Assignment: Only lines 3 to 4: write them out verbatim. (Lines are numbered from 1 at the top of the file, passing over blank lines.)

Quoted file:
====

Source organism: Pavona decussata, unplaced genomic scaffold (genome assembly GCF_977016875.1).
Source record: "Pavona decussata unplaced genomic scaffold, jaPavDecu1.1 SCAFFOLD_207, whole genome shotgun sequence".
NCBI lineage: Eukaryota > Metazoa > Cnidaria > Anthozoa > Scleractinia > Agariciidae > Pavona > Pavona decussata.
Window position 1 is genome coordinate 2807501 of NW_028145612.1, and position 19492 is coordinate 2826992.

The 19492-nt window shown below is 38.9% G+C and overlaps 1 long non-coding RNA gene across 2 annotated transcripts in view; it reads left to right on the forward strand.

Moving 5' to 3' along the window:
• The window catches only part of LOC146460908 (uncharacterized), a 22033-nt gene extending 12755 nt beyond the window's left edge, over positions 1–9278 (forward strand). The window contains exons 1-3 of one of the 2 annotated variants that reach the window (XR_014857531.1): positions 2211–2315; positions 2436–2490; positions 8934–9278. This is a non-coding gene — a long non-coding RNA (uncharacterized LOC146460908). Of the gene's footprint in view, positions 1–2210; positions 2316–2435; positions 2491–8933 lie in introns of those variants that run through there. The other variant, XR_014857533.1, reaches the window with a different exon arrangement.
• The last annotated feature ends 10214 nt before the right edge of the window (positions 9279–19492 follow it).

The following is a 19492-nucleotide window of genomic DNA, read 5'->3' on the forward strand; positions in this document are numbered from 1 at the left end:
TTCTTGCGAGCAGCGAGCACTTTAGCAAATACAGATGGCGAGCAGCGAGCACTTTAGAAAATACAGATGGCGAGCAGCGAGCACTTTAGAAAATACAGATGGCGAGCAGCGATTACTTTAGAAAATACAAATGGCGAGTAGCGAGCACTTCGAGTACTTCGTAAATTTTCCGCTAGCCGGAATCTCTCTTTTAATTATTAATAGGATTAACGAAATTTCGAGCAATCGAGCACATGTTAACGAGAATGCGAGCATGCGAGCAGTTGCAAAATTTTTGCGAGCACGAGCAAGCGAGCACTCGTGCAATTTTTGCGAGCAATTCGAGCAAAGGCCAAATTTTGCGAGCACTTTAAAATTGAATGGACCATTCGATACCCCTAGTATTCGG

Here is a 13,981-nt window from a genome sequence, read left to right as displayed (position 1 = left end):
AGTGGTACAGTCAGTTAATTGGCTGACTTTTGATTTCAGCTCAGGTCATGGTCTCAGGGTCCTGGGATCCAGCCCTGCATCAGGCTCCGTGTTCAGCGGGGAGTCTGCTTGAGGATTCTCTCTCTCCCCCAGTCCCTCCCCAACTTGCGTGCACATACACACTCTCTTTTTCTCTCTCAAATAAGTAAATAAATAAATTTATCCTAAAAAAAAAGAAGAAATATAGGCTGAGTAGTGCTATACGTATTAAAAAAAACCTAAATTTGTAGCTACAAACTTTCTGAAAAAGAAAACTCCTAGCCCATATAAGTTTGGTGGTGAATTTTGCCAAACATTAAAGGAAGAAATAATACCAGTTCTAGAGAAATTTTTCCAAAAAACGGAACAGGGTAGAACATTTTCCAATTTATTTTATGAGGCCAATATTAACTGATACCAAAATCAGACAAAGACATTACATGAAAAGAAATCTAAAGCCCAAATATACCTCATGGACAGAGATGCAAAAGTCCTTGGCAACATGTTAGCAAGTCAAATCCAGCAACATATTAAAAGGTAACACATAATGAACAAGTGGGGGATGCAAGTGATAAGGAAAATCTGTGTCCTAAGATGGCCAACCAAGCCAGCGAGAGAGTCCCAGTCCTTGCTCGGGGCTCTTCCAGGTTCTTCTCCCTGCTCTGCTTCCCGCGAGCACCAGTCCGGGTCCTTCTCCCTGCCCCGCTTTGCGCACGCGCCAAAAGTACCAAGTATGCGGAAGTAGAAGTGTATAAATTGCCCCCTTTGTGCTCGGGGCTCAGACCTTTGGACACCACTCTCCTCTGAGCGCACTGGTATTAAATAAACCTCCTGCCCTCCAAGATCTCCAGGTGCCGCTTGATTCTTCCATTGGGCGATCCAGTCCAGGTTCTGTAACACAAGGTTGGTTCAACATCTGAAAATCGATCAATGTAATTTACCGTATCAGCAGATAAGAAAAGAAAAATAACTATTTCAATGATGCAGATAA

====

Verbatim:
NCBI lineage: Eukaryota > Metazoa > Cnidaria > Anthozoa > Scleractinia > Agariciidae > Pavona > Pavona decussata.
Window position 1 is genome coordinate 2807501 of NW_028145612.1, and position 19492 is coordinate 2826992.